After the excitement of the night before - the cool of the evening breeze on our faces as we shopped and explored - we awoke to a cool morning with the thought of breakfast and adventure on our minds.
In the light of the morning we were surprised at the intensity of colours in the flowers lining the streets, and the trees just starting to show their spring blossoms. We strolled through People's Park, a public park in the Huangpu District of central Shanghai, on our way to the Metro. It is located south of Nanjing Road, which is a major shopping street, and north of People's Square.
Be aware that wherever you travel in the world there will always be someone wanting to show you their shop, take you to a tea ceremony - you get the picture. China is no different, and it wasn't long before two Chinese girls struck up a conversation - "please can you take our picture?" Of course we could and with very well spoken English they engaged us in conversation about where we were from and then telling us they knew Sydney, Manly and Bondi, and did we drink tea? And as they were walking the same way, "could they walk with us?" My travel companion was suitably impressed with their knowledge of English and their friendly manner - her impression was shattered when I mentioned to them that neither of us drank tea, so really there was no point in us going to a tea ceremony or to their shop that they had mentioned casually in the conversation.
Back to the Metro.
A rather daunting experience at first, but we persevered and finally mastered the art of ticket purchase. Our trip was slightly delayed as, when we descended the stairs to our Metro Station, we found ourselves in a mini shopping centre - and as all good tourists, we had to sample the food, the surroundings, and also purchase one or two items!!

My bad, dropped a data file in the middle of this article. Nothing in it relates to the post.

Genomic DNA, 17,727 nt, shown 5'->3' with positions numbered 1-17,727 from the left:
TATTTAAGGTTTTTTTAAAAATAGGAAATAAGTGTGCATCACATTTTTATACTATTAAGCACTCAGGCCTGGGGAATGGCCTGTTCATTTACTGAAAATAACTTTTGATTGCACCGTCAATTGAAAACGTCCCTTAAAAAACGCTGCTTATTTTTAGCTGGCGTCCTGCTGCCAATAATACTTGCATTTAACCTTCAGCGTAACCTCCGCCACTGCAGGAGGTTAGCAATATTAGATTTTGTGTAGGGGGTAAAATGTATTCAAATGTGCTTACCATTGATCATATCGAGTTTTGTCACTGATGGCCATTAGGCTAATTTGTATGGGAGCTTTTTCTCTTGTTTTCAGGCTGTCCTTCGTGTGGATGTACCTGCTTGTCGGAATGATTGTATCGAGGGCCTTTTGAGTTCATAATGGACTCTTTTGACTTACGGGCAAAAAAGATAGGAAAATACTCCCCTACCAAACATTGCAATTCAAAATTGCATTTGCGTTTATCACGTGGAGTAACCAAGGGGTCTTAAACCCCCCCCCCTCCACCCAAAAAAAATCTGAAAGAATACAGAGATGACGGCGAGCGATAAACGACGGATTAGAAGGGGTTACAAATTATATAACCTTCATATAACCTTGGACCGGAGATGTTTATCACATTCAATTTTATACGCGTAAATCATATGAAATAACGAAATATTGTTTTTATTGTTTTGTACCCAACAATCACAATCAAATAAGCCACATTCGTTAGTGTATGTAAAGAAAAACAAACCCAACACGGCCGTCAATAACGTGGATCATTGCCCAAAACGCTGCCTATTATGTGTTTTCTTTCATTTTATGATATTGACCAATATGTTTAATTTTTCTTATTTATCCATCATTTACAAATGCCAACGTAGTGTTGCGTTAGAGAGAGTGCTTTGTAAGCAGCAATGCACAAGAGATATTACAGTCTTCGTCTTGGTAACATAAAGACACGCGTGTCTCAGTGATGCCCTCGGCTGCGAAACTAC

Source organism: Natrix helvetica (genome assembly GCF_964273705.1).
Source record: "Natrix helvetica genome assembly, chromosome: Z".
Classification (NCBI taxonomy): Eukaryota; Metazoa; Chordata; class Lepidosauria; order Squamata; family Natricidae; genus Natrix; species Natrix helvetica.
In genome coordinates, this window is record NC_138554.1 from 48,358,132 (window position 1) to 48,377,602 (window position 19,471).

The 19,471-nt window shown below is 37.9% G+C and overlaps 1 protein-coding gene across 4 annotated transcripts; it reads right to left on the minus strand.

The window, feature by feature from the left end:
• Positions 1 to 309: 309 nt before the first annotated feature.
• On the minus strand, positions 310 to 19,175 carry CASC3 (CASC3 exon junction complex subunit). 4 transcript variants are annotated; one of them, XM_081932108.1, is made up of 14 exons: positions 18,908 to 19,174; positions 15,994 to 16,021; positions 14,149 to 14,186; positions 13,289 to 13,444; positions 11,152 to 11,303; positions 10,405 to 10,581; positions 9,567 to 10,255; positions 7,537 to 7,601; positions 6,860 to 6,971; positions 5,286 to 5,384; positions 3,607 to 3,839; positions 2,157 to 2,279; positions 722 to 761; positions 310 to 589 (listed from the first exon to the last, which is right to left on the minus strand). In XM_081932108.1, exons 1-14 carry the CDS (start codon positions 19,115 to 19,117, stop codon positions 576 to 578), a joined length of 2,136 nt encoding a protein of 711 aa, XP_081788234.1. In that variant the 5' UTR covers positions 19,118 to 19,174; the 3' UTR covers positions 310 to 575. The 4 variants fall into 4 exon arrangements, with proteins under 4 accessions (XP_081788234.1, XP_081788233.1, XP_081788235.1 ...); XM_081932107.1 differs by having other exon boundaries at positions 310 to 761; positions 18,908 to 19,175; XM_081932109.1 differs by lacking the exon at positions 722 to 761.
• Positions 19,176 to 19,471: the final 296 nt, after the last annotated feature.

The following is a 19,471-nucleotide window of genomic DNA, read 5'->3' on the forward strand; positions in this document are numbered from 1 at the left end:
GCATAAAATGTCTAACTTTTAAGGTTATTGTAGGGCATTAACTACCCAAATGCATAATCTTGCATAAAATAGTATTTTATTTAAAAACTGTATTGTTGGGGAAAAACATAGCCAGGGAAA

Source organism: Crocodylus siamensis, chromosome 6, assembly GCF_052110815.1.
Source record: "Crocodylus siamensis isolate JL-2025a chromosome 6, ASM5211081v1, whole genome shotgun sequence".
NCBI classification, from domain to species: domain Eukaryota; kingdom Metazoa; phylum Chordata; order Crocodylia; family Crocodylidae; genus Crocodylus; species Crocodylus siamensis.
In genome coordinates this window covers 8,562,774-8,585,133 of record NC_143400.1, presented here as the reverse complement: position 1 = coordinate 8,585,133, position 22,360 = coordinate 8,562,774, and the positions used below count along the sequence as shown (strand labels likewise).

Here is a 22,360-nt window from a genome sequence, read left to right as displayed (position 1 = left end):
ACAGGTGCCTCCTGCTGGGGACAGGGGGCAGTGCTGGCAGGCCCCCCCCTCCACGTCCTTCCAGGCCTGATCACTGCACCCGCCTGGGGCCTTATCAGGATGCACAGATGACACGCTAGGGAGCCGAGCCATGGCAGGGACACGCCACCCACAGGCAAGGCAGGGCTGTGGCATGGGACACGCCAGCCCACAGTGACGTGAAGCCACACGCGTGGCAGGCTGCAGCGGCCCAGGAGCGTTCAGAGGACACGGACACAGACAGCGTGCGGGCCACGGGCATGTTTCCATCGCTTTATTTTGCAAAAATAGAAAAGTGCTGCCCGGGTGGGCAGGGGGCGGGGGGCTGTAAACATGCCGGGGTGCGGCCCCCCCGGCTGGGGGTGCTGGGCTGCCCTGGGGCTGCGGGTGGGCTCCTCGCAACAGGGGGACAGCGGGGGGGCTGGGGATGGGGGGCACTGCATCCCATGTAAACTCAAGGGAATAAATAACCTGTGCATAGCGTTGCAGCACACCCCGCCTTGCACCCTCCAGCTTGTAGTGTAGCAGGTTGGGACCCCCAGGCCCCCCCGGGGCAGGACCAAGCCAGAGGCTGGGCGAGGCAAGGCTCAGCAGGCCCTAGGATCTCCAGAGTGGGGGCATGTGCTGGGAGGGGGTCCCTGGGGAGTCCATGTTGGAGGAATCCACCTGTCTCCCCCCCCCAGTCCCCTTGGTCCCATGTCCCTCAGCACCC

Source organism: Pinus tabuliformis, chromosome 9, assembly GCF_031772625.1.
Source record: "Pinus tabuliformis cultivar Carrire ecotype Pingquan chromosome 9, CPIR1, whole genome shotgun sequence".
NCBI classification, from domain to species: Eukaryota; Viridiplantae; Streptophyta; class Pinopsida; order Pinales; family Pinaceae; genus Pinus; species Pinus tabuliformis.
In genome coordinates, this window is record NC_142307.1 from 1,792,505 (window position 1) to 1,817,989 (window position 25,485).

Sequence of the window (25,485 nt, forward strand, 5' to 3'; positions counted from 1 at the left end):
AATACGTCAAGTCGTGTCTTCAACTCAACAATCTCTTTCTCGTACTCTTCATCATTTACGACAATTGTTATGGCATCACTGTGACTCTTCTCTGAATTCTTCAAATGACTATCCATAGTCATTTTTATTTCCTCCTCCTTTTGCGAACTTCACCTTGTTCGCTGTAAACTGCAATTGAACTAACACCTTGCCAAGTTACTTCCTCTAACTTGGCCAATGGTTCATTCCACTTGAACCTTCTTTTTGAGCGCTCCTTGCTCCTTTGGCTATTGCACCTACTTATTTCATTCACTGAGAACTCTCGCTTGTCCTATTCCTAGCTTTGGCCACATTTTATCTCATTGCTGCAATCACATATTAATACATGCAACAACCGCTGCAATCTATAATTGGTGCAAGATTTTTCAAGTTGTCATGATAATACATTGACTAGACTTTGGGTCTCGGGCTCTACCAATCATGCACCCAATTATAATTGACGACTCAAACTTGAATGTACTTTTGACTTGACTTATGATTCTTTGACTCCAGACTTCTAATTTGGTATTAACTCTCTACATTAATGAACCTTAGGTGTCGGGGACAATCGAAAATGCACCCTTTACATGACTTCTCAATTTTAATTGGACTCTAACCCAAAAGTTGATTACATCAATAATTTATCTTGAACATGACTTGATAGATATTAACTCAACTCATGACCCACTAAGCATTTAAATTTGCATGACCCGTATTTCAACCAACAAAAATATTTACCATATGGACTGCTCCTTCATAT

We had only one thought on our minds this morning - to the fabric market.
The ride to our destination was quick, the train was clean, the stations were clean - and once again we were thrust up into the morning air not really knowing how to reach our destination - but all these people couldn't be wrong we thought and then we found a sign showing us the way. Yes, the sign was both in Chinese and English.
Tailors and seamstresses and fabric and garments. I was in heaven. It was hard to choose, but Jason was chosen to work his magic and produce an array of items for my travel buddy - all to be delivered to our hotel in a few days - all arrived on time and the workmanship was superb - the fabrics chosen according to the items ordered were perfectly matched.
We had managed to fit quite a bit in today - but the day was not over - and as we sat down to dinner we planned the events for the evening, which included walking, water and lights.
And off to The Bund we went. The Bund is a waterfront area in central Shanghai. The area along the river faces the modern skyscrapers of the Lujiazui in the Pudong Area. It is one of the most famous tourist destinations in Shanghai. Building heights are restricted in the area.
It's at this point that I must add that the concept of distance to many Chinese is very different to what I grew up with. A 30 minute walk to the ferry - wrong. A six minute walk from the ticket office to the boat - wrong. A further five minute walk to the boat when we felt we had gone way too far - wrong. We only just made it to the ferry in time. The one thing that was right was the wonder and amazement of the lights up and down the river, ever changing and brighter as the night sky surrounded us. And being on a ferry was definitely the best way to see it all. Walking along The Bund just isn't the same, it truly was a light show of spectacular proportions, and it is on every night. As our boat adventure came to an end the clouds started to close in over the towers and buildings. In a word - brilliant.